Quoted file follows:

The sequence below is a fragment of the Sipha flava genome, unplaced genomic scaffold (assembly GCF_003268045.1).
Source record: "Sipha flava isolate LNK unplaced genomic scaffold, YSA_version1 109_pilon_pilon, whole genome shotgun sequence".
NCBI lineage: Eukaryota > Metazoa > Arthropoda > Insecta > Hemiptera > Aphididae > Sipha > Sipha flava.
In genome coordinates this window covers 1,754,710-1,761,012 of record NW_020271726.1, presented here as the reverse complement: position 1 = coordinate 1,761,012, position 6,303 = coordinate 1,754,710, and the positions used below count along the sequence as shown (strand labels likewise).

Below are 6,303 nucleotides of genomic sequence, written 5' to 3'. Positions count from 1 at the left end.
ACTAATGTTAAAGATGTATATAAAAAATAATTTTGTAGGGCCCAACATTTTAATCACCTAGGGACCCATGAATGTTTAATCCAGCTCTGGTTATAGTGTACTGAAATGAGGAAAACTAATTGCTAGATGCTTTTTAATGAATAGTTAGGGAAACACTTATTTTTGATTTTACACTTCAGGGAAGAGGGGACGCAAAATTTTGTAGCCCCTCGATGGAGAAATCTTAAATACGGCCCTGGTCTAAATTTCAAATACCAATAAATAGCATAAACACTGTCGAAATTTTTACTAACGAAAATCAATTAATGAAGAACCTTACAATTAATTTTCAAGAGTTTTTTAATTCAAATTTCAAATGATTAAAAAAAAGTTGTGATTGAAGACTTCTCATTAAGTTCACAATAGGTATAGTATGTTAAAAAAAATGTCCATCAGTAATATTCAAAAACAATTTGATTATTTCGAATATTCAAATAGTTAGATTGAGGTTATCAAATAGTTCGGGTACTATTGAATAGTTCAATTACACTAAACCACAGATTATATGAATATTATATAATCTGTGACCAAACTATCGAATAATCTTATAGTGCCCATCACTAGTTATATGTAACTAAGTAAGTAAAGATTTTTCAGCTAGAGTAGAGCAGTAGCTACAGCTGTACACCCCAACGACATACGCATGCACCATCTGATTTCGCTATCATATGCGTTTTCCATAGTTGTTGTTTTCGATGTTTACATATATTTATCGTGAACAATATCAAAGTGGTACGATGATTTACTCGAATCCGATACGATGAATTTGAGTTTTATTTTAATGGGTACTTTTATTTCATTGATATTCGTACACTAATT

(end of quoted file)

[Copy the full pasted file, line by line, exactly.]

The sequence below is a fragment of the Sipha flava genome, unplaced genomic scaffold (assembly GCF_003268045.1).
Source record: "Sipha flava isolate LNK unplaced genomic scaffold, YSA_version1 109_pilon_pilon, whole genome shotgun sequence".
NCBI lineage: Eukaryota > Metazoa > Arthropoda > Insecta > Hemiptera > Aphididae > Sipha > Sipha flava.
In genome coordinates this window covers 1,754,710-1,761,012 of record NW_020271726.1, presented here as the reverse complement: position 1 = coordinate 1,761,012, position 6,303 = coordinate 1,754,710, and the positions used below count along the sequence as shown (strand labels likewise).

Below are 6,303 nucleotides of genomic sequence, written 5' to 3'. Positions count from 1 at the left end.
ACTAATGTTAAAGATGTATATAAAAAATAATTTTGTAGGGCCCAACATTTTAATCACCTAGGGACCCATGAATGTTTAATCCAGCTCTGGTTATAGTGTACTGAAATGAGGAAAACTAATTGCTAGATGCTTTTTAATGAATAGTTAGGGAAACACTTATTTTTGATTTTACACTTCAGGGAAGAGGGGACGCAAAATTTTGTAGCCCCTCGATGGAGAAATCTTAAATACGGCCCTGGTCTAAATTTCAAATACCAATAAATAGCATAAACACTGTCGAAATTTTTACTAACGAAAATCAATTAATGAAGAACCTTACAATTAATTTTCAAGAGTTTTTTAATTCAAATTTCAAATGATTAAAAAAAAGTTGTGATTGAAGACTTCTCATTAAGTTCACAATAGGTATAGTATGTTAAAAAAAATGTCCATCAGTAATATTCAAAAACAATTTGATTATTTCGAATATTCAAATAGTTAGATTGAGGTTATCAAATAGTTCGGGTACTATTGAATAGTTCAATTACACTAAACCACAGATTATATGAATATTATATAATCTGTGACCAAACTATCGAATAATCTTATAGTGCCCATCACTAGTTATATGTAACTAAGTAAGTAAAGATTTTTCAGCTAGAGTAGAGCAGTAGCTACAGCTGTACACCCCAACGACATACGCATGCACCATCTGATTTCGCTATCATATGCGTTTTCCATAGTTGTTGTTTTCGATGTTTACATATATTTATCGTGAACAATATCAAAGTGGTACGATGATTTACTCGAATCCGATACGATGAATTTGAGTTTTATTTTAATGGGTACTTTTATTTCATTGATATTCGTACACTAATT